Archive | November 2012

How to change things when change is hard: A book Review

Written by Andrew Leunig – Andrew Leunig & Associates Pty Ltd

Why is it that it is sometimes so hard to achieve Change in ourselves, in other people or across organisations or indeed societies?

This is the challenge that Chip and Dan Heath attack in their great book : Switch : How to change things when change is hard.

Like their earlier book “Made to Stick” the story of how some stories resonate and are much more memorable than others, the brothers Heath have synthesised the latest material and learnings from others. In Switch they draw heavily on a number of other great books- including recent books on happiness, the psychology of our eating habits and achieving change in emerging societies. This is practical stuff rather than academic theory. They have cleverly synthesised some complicated work and put it into an easily understandable framework. The work initially revealed some surprises about change.  They discovered that the barriers to change are often completely different to what we may have originally concluded.

You are no doubt familiar with the concept of left brain versus right brain. Our “right brain”is the more free-wheeling creative side. Our “left brain” is the more logical, structured half. We all know that human behaviour often involves stuff that doesn’t pass the logic test. Behaviour that we know is not what we logically should be doing. For many people  – at least some of their eating behaviours would fall into this category.

The Heath Brothers have endorsed an analogy developed by  Jonathan Haidt in his great book   The Happiness Hypothesis. Rather than simple left or right thinking, the superior analogy describes our human operating system as more like a rider atop an elephant. The rider represents our logical self. The elephant represents our emotional, instinctive self. For a time the  rider can steer the elephant in the direction that the rider wants to go, but this requires much concentration and is a challenging, draining exercise. Eventually the rider tires or sometimes in any case (often for no obvious reason) the elephant has other ideas and despite the best efforts of the rider the elephant will head off the path. For me, this is what I call a killer analogy – it immediately makes sense and provides a much more powerful insight into the complexities of human behaviour.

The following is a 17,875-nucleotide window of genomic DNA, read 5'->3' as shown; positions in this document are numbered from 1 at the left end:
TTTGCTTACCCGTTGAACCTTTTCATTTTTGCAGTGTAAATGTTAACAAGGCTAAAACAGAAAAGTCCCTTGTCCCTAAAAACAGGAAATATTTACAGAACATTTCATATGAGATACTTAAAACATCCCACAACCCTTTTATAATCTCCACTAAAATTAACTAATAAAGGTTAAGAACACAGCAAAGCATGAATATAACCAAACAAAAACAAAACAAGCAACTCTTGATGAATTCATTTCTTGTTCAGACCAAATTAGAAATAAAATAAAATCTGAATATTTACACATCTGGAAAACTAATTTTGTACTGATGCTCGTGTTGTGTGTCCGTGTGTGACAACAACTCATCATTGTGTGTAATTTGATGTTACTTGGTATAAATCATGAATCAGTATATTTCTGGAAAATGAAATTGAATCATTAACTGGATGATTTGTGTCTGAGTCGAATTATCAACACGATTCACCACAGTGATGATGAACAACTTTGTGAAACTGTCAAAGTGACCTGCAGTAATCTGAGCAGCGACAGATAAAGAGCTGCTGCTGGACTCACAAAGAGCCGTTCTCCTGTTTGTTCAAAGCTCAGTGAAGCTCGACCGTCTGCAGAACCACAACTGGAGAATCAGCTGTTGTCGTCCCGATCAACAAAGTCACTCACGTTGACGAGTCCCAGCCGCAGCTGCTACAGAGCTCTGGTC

So – to achieve change – we need the rider and the elephant to operate in sync. We need the rational judgment of the rider but we also need to harness the enormous power of the elephant. When both are in sync very significant change is possible. A disconnection and we are not going to get the right outcomes.

This plus other powerful insights lead the Heath Brothers to prescribe their change model, comprising three key elements, each with three subsets. To achieve change you need to:

  • Direct the Rider
  • Motivate the Elephant
  • Shape the Path

For each of these elements the Brothers Heath present a wide range of illustrative stories (made to stick!) and shape up the problem.

Since reading the book I have often gone back to their nine point checklist to see what I was missing. Inevitably this provided new insights into what was blocking change. AND often it is simple stuff , a simple mis-step that is the problem.

For example one of the sub-elements of “Shape the Path” is “Tweak the Environment”.  The book outlines the story of a manager who (in a 360 degree review) is rated very poorly by her direct reports in regards to empathy and understanding. So how might this be fixed – some executive training or maybe an expensive executive coach? Further investigation revealed that this impression arose because she often communicated with her people by talking to them in her office from behind her desk, with one eye on her computer emails. The solution ? A simple re-arrangement of her office furniture to include a small round table where she sat down and gave her people her undivided attention without her computer as a distraction / barrier.

I find this a very powerful insight – I reckon that there are many scenarios where we seek complicated “rider” solutions when we would be better off re-arranging the furniture to make it easy. Tweak the environment and make it obvious to the elephant which way to go.

If we can get the preferred behaviour to become  a habit – then we will succeed because when behaviour is habitual the elephant just does it with no draining concentration from the rider required.

Even though I had already read many of the books referenced in Switch I found that the way the brothers Heath packaged  the stories within their change framework to be powerful, yet easy to understand.

I strongly recommend this book to anyone who wants achieve change in themselves or in organisations.

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Leadership in an Age of Fast-Paced Change

Written by Jerry Comer – Comer & Associates, LLC

If you search Amazon.com using the term “leadership”, Amazon will return 95,695 results. People have been writing about leadership since ancient times:

  • Anyone can hold the helm when the sea is calm…Publilius Syrus, 1st century BC
  • Know thyself…Plato, 4th century BC
  • Treating people with respect will gain one wide acceptance and improve the business…Tao Zhu Gong, 5th century BC